Loss and damage meet must deliver for world’s vulnerable

Talks in Bonn this week need to protect poor and marginalised people from irreversible climate impacts, says CARE’s Sven Harmeling

The world's poor are most exposed to climate change impacts (Flickr/Michael Foley)


“We are breaking records in this chamber. But records have also been broken outside,” UN secretary general Ban Ki-moon said last Friday when 175 countries gathered in New York to sign the Paris Agreement on climate change.

Now the real work has begun to make this record-breaking agreement a reality.

This week, the Executive Committee of the Warsaw International Mechanism on Loss and Damage (WIM) is meeting for the 3rd time in Bonn.

The talks in Bonn aim to forge collaboration across state and non-state actors to address the increasing problem of irreversible loss and damage from unavoidable climate change impacts.

Marginalised people

The Loss and Damage Executive Committee focuses on finding and promoting approaches to address loss and damage, and it should pay particular attention on the needs of the most vulnerable people and populations in the world. This matters, as some of the current instruments don’t work in all very difficult contexts of poor communities.

It is often the poorest and most marginalised people who also lack access to information and resources. They require special attention when the international community seeks to better address both the economic and non-economic losses from slow-onset or extreme events, like the devastation caused by the current El Nino, or the displacement of people from drowning coastal areas and islands.

These aspects should be included in the mandates of specific groups and task forces, which the Loss and Damage Executive Committee is about to set up this week, specifically those on non-economic losses and on climate change displacement.

Finance gap

One of the questions left open in the Paris Agreement is additional finance for dealing with the loss and damage.

The Executive Committee currently has a limited approach to loss and damage finance. Its mandate is mainly about disseminating information related to financial instruments and tools to address loss and damage in order to encourage comprehensive risk management.

A key topic, which will be discussed this week is a background paper by the UNFCCC Secretariat on financial instruments such as index-based and catastrophe insurance, disaster relief funds and social protection schemes or micro-savings. This draws on inputs submitted various organisations.

The paper notes that at the moment these instruments fall short of generating financial resources at a scale sufficient to meet the growing requirements related to future loss and damage.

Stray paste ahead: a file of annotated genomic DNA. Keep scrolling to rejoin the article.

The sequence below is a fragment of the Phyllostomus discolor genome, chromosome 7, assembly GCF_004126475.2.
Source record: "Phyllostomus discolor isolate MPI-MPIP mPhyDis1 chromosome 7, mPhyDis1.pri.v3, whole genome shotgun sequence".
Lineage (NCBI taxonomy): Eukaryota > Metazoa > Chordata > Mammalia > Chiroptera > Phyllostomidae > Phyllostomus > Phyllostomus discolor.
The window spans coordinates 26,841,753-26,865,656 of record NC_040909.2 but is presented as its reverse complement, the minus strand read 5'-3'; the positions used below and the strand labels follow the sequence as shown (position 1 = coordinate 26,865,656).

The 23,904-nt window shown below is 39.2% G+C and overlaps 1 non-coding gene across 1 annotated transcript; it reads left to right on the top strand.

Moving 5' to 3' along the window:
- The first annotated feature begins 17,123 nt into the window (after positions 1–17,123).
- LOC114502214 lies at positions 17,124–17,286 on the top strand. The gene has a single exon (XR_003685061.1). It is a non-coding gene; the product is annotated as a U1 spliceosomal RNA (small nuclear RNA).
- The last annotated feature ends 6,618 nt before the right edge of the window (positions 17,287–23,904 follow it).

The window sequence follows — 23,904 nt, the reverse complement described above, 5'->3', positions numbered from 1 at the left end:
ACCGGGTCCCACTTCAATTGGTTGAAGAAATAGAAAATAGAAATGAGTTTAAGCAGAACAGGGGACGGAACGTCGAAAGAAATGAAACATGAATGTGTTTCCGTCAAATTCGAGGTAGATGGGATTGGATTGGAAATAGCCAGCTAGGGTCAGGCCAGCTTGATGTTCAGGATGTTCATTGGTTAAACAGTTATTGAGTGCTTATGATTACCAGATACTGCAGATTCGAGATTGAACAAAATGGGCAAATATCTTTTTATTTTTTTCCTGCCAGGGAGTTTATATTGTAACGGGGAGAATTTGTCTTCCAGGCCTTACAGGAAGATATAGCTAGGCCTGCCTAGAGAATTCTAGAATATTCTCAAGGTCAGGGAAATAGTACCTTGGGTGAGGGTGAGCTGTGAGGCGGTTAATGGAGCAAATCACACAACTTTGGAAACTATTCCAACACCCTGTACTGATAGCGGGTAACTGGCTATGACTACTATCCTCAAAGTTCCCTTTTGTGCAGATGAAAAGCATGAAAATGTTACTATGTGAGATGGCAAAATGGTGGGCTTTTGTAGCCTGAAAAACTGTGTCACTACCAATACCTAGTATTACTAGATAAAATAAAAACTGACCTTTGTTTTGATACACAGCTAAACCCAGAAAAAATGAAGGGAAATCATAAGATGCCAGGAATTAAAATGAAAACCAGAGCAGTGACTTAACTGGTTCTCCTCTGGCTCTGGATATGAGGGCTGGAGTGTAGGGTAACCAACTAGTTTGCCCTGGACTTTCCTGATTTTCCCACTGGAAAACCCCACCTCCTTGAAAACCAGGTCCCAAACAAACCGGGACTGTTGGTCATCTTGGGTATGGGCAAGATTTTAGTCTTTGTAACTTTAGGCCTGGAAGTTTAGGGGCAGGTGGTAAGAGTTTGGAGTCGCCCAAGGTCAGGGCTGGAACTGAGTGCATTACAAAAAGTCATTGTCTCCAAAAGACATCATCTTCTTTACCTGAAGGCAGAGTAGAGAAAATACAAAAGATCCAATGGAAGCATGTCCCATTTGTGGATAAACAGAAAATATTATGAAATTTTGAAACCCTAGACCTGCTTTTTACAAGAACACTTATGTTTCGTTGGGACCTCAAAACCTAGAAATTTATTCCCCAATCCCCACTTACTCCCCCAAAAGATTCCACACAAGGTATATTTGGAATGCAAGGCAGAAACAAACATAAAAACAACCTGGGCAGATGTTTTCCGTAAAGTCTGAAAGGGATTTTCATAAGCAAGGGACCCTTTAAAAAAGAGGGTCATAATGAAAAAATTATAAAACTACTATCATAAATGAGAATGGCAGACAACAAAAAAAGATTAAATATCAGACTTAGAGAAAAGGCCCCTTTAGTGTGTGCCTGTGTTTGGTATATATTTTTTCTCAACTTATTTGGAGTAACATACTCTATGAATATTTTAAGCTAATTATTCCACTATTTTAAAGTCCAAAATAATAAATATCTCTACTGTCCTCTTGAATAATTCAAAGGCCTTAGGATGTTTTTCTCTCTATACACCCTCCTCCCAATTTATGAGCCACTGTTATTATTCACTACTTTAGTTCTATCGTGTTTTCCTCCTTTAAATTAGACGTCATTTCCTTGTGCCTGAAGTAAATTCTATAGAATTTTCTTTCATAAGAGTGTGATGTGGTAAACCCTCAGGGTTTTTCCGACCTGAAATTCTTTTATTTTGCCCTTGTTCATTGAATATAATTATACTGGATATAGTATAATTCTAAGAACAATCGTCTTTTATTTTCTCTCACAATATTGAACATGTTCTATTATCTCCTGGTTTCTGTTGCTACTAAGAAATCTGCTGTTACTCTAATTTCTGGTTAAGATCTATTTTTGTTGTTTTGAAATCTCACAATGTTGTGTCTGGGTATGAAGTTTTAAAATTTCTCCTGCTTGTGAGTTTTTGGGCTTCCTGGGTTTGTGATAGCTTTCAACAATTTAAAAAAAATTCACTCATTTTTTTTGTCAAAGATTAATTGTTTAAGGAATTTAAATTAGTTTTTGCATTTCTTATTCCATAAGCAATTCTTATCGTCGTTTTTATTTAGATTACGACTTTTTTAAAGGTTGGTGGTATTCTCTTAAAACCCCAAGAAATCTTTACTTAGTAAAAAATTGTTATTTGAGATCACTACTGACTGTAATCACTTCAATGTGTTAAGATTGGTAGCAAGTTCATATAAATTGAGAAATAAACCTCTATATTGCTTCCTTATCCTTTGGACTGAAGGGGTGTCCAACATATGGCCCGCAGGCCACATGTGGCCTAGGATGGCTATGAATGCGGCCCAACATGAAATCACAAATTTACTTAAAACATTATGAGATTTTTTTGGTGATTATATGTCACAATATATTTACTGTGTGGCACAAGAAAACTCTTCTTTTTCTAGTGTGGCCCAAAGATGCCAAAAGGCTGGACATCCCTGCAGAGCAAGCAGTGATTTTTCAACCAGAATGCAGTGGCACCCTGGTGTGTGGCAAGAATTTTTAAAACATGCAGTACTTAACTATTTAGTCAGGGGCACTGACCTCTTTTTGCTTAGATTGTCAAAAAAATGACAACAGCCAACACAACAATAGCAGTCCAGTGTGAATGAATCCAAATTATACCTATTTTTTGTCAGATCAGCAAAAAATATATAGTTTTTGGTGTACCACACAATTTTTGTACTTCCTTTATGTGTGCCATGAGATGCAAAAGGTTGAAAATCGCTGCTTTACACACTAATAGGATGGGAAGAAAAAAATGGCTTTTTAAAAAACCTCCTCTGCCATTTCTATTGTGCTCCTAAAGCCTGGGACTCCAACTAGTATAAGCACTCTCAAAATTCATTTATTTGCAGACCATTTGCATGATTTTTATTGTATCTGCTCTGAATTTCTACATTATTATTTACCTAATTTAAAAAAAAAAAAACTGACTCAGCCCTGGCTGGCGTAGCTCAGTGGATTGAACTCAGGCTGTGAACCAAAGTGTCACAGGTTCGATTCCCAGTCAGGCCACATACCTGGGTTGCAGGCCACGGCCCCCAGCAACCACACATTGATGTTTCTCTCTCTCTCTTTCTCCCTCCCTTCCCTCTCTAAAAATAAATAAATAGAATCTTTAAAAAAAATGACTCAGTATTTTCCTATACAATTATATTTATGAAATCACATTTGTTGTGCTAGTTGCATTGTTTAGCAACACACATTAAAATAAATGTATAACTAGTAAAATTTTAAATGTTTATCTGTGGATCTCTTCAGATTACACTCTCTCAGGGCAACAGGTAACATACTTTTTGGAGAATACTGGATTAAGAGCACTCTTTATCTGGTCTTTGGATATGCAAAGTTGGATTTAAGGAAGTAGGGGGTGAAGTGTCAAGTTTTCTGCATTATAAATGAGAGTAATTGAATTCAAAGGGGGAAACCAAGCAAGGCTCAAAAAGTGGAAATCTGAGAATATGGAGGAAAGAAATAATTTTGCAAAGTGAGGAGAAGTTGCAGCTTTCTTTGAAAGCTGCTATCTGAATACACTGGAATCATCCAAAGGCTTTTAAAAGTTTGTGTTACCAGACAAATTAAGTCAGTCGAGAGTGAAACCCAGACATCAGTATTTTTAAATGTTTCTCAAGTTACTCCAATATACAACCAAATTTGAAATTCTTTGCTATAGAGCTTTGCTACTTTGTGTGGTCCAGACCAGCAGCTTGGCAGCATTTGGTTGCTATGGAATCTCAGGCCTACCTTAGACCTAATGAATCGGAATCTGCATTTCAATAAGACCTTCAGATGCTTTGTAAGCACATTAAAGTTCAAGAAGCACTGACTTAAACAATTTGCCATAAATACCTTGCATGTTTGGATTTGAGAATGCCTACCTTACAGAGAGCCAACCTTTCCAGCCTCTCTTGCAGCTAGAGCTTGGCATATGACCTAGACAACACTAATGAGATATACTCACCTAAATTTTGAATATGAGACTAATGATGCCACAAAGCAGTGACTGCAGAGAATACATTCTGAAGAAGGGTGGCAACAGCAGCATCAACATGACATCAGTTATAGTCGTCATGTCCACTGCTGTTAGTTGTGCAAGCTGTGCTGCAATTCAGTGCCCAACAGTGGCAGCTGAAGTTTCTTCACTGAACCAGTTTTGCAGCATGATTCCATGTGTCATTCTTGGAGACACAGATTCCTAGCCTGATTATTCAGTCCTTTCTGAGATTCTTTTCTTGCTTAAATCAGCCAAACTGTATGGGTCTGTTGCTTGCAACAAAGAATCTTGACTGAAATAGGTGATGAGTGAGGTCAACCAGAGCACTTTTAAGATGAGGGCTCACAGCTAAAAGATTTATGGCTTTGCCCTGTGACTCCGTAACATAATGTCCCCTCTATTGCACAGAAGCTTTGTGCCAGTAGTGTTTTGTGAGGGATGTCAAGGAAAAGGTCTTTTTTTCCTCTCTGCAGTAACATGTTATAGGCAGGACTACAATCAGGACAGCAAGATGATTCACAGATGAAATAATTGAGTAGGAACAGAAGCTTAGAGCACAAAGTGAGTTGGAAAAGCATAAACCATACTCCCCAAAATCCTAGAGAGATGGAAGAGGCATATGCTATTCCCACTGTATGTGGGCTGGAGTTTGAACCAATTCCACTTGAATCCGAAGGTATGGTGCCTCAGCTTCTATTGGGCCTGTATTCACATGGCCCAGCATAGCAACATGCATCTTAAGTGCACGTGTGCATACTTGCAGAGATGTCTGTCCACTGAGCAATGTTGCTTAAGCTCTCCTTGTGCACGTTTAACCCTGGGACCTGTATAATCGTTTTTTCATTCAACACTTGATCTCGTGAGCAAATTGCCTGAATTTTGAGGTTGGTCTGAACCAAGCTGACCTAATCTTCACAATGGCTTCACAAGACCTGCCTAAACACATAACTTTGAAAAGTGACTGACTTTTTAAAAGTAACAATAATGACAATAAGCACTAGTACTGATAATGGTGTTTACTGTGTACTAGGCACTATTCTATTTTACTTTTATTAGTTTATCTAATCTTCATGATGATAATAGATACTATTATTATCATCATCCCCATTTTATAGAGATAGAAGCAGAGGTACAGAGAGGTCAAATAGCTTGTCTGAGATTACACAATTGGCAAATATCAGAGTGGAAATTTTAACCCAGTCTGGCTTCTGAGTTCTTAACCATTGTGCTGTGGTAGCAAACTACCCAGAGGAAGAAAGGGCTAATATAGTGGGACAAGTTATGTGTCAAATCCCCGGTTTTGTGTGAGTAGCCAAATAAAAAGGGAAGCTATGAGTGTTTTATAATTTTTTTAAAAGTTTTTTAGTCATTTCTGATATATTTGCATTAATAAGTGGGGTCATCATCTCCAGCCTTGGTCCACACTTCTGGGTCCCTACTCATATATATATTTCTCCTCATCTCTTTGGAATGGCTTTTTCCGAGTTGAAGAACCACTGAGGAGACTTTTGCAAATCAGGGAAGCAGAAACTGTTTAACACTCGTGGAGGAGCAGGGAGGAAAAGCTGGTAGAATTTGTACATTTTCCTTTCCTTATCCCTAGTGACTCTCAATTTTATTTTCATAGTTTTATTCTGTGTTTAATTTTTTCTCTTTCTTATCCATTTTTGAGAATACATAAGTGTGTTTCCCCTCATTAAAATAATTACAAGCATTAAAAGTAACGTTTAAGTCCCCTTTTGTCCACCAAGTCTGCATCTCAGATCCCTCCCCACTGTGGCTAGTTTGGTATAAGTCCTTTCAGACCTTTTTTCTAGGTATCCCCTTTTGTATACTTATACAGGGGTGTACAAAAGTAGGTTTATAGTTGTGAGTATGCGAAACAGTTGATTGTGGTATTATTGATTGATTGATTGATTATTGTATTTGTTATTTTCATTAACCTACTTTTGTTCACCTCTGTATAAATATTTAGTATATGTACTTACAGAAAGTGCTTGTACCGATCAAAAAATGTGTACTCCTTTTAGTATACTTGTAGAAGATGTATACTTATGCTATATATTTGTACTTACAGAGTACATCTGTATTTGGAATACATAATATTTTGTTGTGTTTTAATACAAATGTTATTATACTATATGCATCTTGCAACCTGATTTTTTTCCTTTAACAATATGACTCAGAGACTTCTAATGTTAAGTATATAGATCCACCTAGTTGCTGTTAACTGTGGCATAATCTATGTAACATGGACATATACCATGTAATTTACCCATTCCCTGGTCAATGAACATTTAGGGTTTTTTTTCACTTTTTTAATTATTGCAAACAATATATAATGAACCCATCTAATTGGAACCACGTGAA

Vulnerable countries will face an increasing extra burden from climate change impacts, compromising their chances of tackling poverty.

The Executive Committee should discuss how richer countries that are more responsible for the problem could play their fair part in closing the finance gap.

Five-year plan

Loss and damage will be in the spotlight at this year’s UN climate summit in Morocco (COP 22). Governments are expected to agree on a new five-year work plan for the loss and damage mechanism.

At this week’s meeting in Bonn, the Executive Committee will, for the first time, have a more in-depth discussion on what this five-year work plan could look like.

There is the expectation in particular by developing countries that in its second phase (2017-2021) the mechanism will become a tool to ramp up support and action in developing countries, building on the existing work on generating a knowledge base.

The current work areas combined with the guidance of the Paris Agreement already provide a good framework to take the international loss and damage work forward, however, finance, in particular, remains an unsolved issue.

The Executive Committee should take into account what contributions it could make to key milestone dates for the next years, such as the IPCC special report on 1.5C and the UNFCCC “facilitative dialogue” in 2018.

The latter could become a trigger for governments to raise the ambition of their climate plans, which is essential to limit warming to 1.5C and thereby contain loss and damage.

As 2019 will see a more comprehensive review of the Sustainable Development Goals (SDGs), the Warsaw Mechanism could also leverage understanding of how loss and damage affects progress on relevant SDGs, and how approaches to address loss and damage may contribute to this.

Overall, this week’s meeting on loss and damage can and must deliver significant progress on the way to COP22 and beyond in shaping a serious response to the loss and damage threats vulnerable countries and people face.

Sven Harmeling is climate change advocacy coordinator at CARE

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